U.S. Attorney Ben Wagner says huge growing operations and for-profit medical marijuana dispensaries are breaking both federal law and California's medical marijuana law. At a news conference in Sacramento today, Wagner and the other three U.S. Attorneys in California detailed dozens of operations that involve money laundering, falsified documents, sales to minors, and interstate drug trafficking.
WAGNER "We have learned in the course of our investigations that huge amounts of marijuana grown here are flowing east to other states and huge amounts of money are flowing back."
In the past four months, 40 people in California's Eastern District have been indicted or charged, including the owners of R&R Wellness here in Sacramento. Wagner says R&R is typical of operations interested only in medical marijuana for the cash that it brings in.
WAGNER: "During searches at the store and the residences of the defendants, agents found a total of 139 pounds of marijuana, over 2000 plants and over $280,000 in cash."
Other operations in the state are charged with generating tons of processed marijuana and selling it for millions of dollars. Wagner says his office is interested in these people, not the people for whom the medical marijuana law was intended.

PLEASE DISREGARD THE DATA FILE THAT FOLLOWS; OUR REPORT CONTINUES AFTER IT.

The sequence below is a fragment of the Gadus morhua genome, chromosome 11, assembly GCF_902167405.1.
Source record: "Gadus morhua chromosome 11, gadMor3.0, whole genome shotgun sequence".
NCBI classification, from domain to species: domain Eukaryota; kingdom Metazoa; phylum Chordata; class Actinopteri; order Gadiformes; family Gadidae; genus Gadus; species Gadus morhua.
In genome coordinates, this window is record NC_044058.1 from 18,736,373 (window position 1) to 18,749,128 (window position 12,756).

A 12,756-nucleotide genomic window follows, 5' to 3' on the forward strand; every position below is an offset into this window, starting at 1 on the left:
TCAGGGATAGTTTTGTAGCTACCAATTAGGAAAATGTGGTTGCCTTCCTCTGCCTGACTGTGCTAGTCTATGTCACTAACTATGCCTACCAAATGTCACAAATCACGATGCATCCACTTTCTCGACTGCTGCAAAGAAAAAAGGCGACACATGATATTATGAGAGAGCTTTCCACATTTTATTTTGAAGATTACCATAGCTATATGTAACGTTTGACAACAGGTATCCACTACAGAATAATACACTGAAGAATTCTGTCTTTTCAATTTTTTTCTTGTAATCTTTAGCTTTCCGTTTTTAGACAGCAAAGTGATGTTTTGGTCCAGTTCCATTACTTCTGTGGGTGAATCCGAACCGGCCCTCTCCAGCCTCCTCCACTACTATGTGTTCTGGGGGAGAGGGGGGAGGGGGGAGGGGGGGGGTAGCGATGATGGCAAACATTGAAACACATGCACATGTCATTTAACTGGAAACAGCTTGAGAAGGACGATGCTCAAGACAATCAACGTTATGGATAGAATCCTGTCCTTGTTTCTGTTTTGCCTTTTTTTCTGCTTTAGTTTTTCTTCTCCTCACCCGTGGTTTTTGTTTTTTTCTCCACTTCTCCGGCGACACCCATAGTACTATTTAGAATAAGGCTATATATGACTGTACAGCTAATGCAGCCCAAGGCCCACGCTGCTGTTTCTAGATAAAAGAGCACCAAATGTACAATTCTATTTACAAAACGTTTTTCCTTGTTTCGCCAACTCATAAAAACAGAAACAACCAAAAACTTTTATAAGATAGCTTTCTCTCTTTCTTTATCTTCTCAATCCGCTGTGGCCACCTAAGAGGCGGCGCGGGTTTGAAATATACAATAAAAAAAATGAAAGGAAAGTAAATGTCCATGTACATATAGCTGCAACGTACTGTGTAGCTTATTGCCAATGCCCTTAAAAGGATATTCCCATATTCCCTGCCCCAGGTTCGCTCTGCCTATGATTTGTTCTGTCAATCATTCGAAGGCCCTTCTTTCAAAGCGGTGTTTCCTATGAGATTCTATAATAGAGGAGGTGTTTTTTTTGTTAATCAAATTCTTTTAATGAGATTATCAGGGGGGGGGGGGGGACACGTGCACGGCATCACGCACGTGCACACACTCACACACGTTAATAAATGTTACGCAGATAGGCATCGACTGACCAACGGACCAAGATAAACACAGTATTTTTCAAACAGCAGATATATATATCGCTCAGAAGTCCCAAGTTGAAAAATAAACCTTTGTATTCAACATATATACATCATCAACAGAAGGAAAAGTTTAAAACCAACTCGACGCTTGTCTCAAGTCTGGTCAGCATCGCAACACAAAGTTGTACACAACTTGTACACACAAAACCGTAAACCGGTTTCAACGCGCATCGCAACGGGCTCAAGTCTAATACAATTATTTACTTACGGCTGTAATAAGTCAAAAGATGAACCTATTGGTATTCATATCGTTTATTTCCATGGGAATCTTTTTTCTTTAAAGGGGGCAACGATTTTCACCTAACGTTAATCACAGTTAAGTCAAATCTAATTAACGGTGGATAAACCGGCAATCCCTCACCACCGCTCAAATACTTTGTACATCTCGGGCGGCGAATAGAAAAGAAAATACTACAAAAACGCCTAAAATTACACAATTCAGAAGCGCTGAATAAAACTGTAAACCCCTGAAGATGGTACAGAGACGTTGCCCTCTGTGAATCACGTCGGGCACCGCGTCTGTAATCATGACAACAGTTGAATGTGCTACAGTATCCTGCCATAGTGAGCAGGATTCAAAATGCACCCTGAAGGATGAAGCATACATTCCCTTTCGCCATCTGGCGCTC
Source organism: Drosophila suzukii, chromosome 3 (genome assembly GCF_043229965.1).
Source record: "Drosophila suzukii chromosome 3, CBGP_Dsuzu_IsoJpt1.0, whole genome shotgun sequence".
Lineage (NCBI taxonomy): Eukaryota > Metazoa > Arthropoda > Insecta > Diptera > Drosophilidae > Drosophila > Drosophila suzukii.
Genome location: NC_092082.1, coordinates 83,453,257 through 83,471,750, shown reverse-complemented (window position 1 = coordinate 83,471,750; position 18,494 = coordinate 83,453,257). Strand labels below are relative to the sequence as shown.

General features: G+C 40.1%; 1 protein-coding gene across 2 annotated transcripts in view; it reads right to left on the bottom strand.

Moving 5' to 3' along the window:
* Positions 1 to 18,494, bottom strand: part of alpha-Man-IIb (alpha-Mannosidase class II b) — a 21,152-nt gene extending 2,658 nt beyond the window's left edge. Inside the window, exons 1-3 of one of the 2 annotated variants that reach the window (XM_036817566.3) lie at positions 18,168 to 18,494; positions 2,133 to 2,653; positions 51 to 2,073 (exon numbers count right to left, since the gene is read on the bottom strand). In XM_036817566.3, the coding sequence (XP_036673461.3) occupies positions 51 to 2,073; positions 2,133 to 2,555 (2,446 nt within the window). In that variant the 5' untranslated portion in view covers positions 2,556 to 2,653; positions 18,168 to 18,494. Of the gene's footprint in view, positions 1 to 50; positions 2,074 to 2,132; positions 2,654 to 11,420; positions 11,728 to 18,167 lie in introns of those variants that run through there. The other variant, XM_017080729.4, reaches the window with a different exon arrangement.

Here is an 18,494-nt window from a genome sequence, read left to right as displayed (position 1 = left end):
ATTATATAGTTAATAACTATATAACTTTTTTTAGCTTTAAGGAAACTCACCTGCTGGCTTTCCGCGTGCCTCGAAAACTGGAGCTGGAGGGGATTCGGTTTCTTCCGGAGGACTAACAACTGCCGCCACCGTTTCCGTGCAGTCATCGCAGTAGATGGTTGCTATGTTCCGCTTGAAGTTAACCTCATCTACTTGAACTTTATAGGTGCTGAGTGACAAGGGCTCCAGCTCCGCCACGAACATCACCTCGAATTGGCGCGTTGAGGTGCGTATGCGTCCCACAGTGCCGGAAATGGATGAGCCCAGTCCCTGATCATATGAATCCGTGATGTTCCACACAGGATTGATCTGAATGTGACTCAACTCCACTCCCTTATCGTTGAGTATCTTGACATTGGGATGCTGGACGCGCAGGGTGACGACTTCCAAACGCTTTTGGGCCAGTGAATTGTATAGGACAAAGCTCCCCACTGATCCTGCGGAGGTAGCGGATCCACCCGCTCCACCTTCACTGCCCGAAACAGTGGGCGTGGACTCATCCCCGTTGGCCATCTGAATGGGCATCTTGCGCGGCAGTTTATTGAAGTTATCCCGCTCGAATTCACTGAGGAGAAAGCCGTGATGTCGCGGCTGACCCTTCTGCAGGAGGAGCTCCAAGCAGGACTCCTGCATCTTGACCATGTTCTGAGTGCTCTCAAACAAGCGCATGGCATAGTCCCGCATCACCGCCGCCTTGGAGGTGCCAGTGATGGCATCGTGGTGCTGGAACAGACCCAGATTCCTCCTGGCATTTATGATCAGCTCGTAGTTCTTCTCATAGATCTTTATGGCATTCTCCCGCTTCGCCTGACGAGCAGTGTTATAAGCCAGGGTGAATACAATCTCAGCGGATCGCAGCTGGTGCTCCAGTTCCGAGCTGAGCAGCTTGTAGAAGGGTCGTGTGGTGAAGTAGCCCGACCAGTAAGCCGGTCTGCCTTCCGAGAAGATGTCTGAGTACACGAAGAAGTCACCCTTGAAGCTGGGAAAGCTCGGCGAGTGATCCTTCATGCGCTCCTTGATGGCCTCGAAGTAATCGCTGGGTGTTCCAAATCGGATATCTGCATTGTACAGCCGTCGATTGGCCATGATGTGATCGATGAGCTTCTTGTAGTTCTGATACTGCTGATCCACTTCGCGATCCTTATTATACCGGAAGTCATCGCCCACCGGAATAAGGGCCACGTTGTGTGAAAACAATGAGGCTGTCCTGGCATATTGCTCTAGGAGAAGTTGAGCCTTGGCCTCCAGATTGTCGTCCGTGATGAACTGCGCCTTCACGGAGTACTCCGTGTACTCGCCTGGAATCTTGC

WAGNER "The seriously ill people who are using marijuana to treat their actual symptoms. That is not a public safety… a large money problem. It's not the sort of problem we are focused on as law enforcement people."
Even so, two dozen pro-pot advocates chanted and yelled into bullhorns outside the federal courthouse about their rights being taken away. But George Mull with the California Cannabis Association says the feds are correct in saying profit has no place in a properly-operated medical marijuana collective.
MULL: "I Shouldn't be then going home and buying a Mercedes with extra money. It should just be whatever's reasonable, the same as any not-for-profit that all of us are familiar with."
Dozens of letters have gone out to landowners telling them they face forfeiting their property if marijuana operations don't stop immediately. Wagner says the crime generated by such operations have now made marijuana a top priority.